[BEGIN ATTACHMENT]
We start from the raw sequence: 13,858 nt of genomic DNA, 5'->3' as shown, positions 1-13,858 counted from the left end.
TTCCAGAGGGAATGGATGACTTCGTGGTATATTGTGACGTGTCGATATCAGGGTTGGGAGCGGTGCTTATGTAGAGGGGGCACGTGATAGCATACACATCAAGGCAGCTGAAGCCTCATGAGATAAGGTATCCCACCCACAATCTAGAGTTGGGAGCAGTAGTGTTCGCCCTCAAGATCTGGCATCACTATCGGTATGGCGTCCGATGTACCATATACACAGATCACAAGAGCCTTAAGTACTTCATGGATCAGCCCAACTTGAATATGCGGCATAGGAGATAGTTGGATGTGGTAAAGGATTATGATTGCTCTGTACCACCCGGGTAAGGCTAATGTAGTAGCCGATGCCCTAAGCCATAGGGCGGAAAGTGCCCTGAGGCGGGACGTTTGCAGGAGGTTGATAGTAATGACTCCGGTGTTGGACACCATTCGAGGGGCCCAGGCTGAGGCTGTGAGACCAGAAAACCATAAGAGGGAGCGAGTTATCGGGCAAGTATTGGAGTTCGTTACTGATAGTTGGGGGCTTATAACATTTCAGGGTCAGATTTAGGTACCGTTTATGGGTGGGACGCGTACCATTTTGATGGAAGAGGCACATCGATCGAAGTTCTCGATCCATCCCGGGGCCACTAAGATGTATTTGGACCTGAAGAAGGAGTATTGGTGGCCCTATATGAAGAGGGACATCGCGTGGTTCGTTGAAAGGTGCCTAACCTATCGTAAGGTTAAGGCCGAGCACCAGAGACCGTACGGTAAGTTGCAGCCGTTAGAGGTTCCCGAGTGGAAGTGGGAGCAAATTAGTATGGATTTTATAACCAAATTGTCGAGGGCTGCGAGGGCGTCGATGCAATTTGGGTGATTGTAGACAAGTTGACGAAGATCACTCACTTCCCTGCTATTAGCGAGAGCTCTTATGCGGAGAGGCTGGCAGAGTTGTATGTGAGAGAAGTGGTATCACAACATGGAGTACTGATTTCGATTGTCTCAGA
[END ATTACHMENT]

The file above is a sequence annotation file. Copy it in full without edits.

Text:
We start from the raw sequence: 13,858 nt of genomic DNA, 5'->3' as shown, positions 1-13,858 counted from the left end.
TTCCAGAGGGAATGGATGACTTCGTGGTATATTGTGACGTGTCGATATCAGGGTTGGGAGCGGTGCTTATGTAGAGGGGGCACGTGATAGCATACACATCAAGGCAGCTGAAGCCTCATGAGATAAGGTATCCCACCCACAATCTAGAGTTGGGAGCAGTAGTGTTCGCCCTCAAGATCTGGCATCACTATCGGTATGGCGTCCGATGTACCATATACACAGATCACAAGAGCCTTAAGTACTTCATGGATCAGCCCAACTTGAATATGCGGCATAGGAGATAGTTGGATGTGGTAAAGGATTATGATTGCTCTGTACCACCCGGGTAAGGCTAATGTAGTAGCCGATGCCCTAAGCCATAGGGCGGAAAGTGCCCTGAGGCGGGACGTTTGCAGGAGGTTGATAGTAATGACTCCGGTGTTGGACACCATTCGAGGGGCCCAGGCTGAGGCTGTGAGACCAGAAAACCATAAGAGGGAGCGAGTTATCGGGCAAGTATTGGAGTTCGTTACTGATAGTTGGGGGCTTATAACATTTCAGGGTCAGATTTAGGTACCGTTTATGGGTGGGACGCGTACCATTTTGATGGAAGAGGCACATCGATCGAAGTTCTCGATCCATCCCGGGGCCACTAAGATGTATTTGGACCTGAAGAAGGAGTATTGGTGGCCCTATATGAAGAGGGACATCGCGTGGTTCGTTGAAAGGTGCCTAACCTATCGTAAGGTTAAGGCCGAGCACCAGAGACCGTACGGTAAGTTGCAGCCGTTAGAGGTTCCCGAGTGGAAGTGGGAGCAAATTAGTATGGATTTTATAACCAAATTGTCGAGGGCTGCGAGGGCGTCGATGCAATTTGGGTGATTGTAGACAAGTTGACGAAGATCACTCACTTCCCTGCTATTAGCGAGAGCTCTTATGCGGAGAGGCTGGCAGAGTTGTATGTGAGAGAAGTGGTATCACAACATGGAGTACTGATTTCGATTGTCTCAGA